American Samoa: Even by turn-of-the-century mainland standards it was a rather grandiose residence for a Naval Station Commandant (with10,400 square feet of floor space). Its conceiver, the first Officer in Charge of USNST, Commander Benjamin Tilley, wrote to his superiors in 1902 that if he were to be appointed governor of American Samoa, he should be given the proper establishment, with servants, etc., that should properly go with such a position. That's proud.
Togotogo Ridge in Utulei (already renamed Observatory Point by the Navy) was leveled and graded from eighty-five feet to sixty feet in elevation as a site for the residence. Completed, the building dominated the harbor. While all other buildings stood on low-lying ground near water level, this large, airy, white house stood high above the rest.
Commander Tilley never got to live in the house; his successor Commander E.B. Underwood was its first resident. In the 94 years since, another 31 U.S. Naval governors, 7 civilian appointed governors, and 3 elected governors have occupied the residence. One of them, Commander W. J. Terhune, USN, committed suicide there (see sidebar)
The Tragedy of Commander Terhune
Commander Warren Jay Terhune, originally of New Jersey, was commissioned as American Samoa's 13th Naval governor on March 18, 1919, and took office on June 19. He was immediately beset by many difficulties involving taxes, prohibitions and restrictions on palagi-Samoan marriages, and demands by an emerging Mau (some reasonable and some not).
His ordeal was worsened by declining health, by his apparently puritanical nature, and by a disloyal executive officer, Lieutenant Commander C.S. Boucher who sided with the Mau and conspired against him. Governor Terhune sought (and got) Boucher's relief. His replacement, Commander A.O. Kail, proved to be a carbon copy of his predecessor, siding with the Mau and with other dissidents and intriguers.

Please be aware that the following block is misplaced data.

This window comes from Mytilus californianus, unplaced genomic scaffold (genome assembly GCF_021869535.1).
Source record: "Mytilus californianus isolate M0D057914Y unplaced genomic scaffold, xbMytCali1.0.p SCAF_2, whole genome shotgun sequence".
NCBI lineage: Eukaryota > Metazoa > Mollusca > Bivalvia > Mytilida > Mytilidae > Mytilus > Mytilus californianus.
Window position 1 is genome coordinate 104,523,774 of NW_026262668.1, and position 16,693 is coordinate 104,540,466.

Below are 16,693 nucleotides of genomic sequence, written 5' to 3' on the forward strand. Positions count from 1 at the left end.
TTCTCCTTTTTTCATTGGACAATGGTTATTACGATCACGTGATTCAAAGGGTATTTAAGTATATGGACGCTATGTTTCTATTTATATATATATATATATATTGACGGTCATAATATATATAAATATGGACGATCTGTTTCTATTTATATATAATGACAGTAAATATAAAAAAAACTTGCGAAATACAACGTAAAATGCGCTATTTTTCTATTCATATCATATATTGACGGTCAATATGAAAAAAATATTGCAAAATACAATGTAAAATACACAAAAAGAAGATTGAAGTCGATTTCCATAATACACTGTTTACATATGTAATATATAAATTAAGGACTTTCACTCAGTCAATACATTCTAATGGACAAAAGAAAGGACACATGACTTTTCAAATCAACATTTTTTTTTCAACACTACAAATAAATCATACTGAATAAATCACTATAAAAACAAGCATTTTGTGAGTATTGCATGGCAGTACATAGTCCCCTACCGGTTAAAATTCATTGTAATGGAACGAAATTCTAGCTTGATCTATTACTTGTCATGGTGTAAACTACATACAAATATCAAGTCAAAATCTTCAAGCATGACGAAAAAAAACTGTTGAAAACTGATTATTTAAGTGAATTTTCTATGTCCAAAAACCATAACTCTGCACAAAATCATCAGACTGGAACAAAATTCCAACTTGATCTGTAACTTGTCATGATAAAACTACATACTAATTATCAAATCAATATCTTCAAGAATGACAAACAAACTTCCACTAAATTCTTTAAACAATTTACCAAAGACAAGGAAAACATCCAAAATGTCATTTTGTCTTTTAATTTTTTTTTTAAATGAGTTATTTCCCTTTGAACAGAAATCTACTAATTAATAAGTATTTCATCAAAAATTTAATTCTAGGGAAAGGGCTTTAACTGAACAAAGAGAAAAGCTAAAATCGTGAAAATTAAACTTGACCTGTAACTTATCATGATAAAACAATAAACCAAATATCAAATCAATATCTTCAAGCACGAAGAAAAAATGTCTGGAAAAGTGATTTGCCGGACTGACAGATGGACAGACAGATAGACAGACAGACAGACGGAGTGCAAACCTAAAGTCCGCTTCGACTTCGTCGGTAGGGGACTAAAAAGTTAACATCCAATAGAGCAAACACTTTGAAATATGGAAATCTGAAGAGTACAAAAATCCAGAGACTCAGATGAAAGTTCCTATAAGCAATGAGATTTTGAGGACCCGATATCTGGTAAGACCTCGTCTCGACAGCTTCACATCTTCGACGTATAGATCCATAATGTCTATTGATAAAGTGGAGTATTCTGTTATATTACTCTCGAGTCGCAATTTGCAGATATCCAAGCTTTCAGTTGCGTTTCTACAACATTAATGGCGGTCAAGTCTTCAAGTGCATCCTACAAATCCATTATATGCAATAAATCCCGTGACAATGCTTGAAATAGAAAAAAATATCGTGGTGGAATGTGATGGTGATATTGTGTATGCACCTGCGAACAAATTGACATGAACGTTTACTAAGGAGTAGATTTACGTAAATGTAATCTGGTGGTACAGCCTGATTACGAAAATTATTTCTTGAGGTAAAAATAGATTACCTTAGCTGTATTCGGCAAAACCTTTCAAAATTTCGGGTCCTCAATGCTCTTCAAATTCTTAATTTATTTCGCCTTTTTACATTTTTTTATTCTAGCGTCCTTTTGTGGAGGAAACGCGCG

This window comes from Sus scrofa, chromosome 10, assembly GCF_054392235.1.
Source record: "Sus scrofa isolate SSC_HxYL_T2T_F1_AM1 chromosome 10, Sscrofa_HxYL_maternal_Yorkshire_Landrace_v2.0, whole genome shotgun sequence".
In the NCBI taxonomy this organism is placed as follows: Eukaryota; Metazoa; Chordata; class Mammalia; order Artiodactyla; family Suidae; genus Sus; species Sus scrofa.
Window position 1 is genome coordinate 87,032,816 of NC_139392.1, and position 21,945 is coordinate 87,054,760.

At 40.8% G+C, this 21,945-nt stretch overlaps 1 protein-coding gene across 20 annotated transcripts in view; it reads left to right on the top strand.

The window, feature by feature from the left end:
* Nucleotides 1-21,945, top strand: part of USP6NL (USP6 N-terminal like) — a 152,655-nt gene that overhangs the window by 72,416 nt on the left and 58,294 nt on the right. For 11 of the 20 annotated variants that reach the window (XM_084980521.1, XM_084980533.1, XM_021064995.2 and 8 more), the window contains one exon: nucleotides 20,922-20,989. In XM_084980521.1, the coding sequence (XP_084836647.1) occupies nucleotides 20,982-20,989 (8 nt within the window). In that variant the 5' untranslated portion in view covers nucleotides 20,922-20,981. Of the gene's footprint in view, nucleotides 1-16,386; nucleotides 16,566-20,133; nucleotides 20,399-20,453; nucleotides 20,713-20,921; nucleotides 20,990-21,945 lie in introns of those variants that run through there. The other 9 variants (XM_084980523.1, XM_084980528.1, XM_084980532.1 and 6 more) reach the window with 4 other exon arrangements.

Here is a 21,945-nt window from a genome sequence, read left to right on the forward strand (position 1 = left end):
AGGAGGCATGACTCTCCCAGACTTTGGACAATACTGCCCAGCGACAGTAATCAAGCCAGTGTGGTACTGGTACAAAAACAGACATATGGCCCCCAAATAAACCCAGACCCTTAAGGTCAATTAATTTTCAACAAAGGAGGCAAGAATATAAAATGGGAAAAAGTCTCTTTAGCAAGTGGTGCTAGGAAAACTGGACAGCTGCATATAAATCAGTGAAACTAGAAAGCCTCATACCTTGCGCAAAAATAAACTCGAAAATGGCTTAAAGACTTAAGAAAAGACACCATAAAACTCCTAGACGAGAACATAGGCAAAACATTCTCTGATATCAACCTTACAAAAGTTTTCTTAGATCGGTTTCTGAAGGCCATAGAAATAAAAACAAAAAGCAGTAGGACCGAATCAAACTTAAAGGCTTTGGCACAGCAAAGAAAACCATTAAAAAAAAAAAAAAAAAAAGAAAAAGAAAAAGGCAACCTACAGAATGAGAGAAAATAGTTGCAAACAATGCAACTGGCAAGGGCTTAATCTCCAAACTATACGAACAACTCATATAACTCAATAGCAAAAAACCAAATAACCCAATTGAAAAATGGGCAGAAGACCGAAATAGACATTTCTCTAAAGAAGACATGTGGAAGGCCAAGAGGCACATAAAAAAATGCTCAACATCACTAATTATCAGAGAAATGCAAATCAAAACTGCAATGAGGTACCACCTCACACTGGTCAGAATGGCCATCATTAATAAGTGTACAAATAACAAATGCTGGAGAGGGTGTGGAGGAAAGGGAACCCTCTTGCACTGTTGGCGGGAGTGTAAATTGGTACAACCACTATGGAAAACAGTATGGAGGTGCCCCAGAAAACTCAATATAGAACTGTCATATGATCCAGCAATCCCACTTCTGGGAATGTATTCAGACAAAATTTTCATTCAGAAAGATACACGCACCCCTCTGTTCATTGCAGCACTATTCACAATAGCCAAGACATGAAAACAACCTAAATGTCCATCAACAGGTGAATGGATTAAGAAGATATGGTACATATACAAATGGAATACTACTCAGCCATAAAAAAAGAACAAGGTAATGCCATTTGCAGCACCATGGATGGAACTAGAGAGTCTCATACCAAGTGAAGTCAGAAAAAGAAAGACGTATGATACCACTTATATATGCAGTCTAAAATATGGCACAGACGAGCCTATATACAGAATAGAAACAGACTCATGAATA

Hearing of these difficulties, Secretary of the Navy Joesphus Daniels appointed a court of inquiry, headed by Captain Waldo Evans, and ordered it to proceed to Samoa aboard the battleship USS Kansas. While the court was en route, Terhune shot and killed himself on the second floor of Government House, in “a room commanding an unobstructed view to the south through the entrance to the bay.” Seven days later, Captain Evans was designated as his successor.
Warren Terhune was the only Governor of American Samoa to die in office. His ghost is rumored to stroll about the grounds of Government House.
TEHRUNE, WARREN J
- COMMANDER USN
- VETERAN SERVICE DATES: Unknown
- DATE OF DEATH: 11/03/1920
- DATE OF INTERMENT: 12/20/1920
- BURIED AT: SECTION S SID SITE 4294
ARLINGTON NATIONAL CEMETERY
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Michael Robert Patterson was born in Arlington and is the son of a former officer of the US Army. So it was no wonder that sooner or later his interests drew him to American history and especially to American military history. Many of his articles can be found on renowned portals like the New York Times, Washingtonpost or Wikipedia.
Reviewed by: Michael Howard